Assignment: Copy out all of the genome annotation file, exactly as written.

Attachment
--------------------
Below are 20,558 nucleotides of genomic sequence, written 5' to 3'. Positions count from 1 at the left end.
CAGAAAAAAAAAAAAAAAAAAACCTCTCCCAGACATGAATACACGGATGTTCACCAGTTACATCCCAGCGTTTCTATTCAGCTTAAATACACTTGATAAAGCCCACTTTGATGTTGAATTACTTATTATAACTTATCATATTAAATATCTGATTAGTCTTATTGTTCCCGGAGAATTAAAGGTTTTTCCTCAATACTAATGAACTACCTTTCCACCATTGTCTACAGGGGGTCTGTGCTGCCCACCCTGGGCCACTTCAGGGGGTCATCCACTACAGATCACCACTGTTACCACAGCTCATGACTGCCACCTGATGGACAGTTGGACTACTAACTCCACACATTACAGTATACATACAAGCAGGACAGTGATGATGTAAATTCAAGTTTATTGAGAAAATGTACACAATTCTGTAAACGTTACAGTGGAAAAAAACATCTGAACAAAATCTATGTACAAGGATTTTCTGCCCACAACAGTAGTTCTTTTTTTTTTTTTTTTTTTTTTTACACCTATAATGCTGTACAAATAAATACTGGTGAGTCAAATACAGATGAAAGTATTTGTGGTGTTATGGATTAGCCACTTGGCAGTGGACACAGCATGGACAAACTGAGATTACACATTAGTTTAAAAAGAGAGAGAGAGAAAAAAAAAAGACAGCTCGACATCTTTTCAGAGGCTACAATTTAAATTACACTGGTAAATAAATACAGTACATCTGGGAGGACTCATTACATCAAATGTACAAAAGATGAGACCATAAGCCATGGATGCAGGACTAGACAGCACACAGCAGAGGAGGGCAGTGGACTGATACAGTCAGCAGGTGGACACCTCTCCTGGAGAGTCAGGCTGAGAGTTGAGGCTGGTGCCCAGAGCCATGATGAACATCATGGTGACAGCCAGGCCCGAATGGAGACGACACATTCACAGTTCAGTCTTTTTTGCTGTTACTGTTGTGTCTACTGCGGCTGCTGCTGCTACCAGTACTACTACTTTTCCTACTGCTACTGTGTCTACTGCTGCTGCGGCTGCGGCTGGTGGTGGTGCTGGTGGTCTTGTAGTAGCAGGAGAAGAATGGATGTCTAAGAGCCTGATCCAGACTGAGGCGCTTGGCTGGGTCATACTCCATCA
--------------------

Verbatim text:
Below are 20,558 nucleotides of genomic sequence, written 5' to 3'. Positions count from 1 at the left end.
CAGAAAAAAAAAAAAAAAAAAACCTCTCCCAGACATGAATACACGGATGTTCACCAGTTACATCCCAGCGTTTCTATTCAGCTTAAATACACTTGATAAAGCCCACTTTGATGTTGAATTACTTATTATAACTTATCATATTAAATATCTGATTAGTCTTATTGTTCCCGGAGAATTAAAGGTTTTTCCTCAATACTAATGAACTACCTTTCCACCATTGTCTACAGGGGGTCTGTGCTGCCCACCCTGGGCCACTTCAGGGGGTCATCCACTACAGATCACCACTGTTACCACAGCTCATGACTGCCACCTGATGGACAGTTGGACTACTAACTCCACACATTACAGTATACATACAAGCAGGACAGTGATGATGTAAATTCAAGTTTATTGAGAAAATGTACACAATTCTGTAAACGTTACAGTGGAAAAAAACATCTGAACAAAATCTATGTACAAGGATTTTCTGCCCACAACAGTAGTTCTTTTTTTTTTTTTTTTTTTTTTTACACCTATAATGCTGTACAAATAAATACTGGTGAGTCAAATACAGATGAAAGTATTTGTGGTGTTATGGATTAGCCACTTGGCAGTGGACACAGCATGGACAAACTGAGATTACACATTAGTTTAAAAAGAGAGAGAGAGAAAAAAAAAAGACAGCTCGACATCTTTTCAGAGGCTACAATTTAAATTACACTGGTAAATAAATACAGTACATCTGGGAGGACTCATTACATCAAATGTACAAAAGATGAGACCATAAGCCATGGATGCAGGACTAGACAGCACACAGCAGAGGAGGGCAGTGGACTGATACAGTCAGCAGGTGGACACCTCTCCTGGAGAGTCAGGCTGAGAGTTGAGGCTGGTGCCCAGAGCCATGATGAACATCATGGTGACAGCCAGGCCCGAATGGAGACGACACATTCACAGTTCAGTCTTTTTTGCTGTTACTGTTGTGTCTACTGCGGCTGCTGCTGCTACCAGTACTACTACTTTTCCTACTGCTACTGTGTCTACTGCTGCTGCGGCTGCGGCTGGTGGTGGTGCTGGTGGTCTTGTAGTAGCAGGAGAAGAATGGATGTCTAAGAGCCTGATCCAGACTGAGGCGCTTGGCTGGGTCATACTCCATCA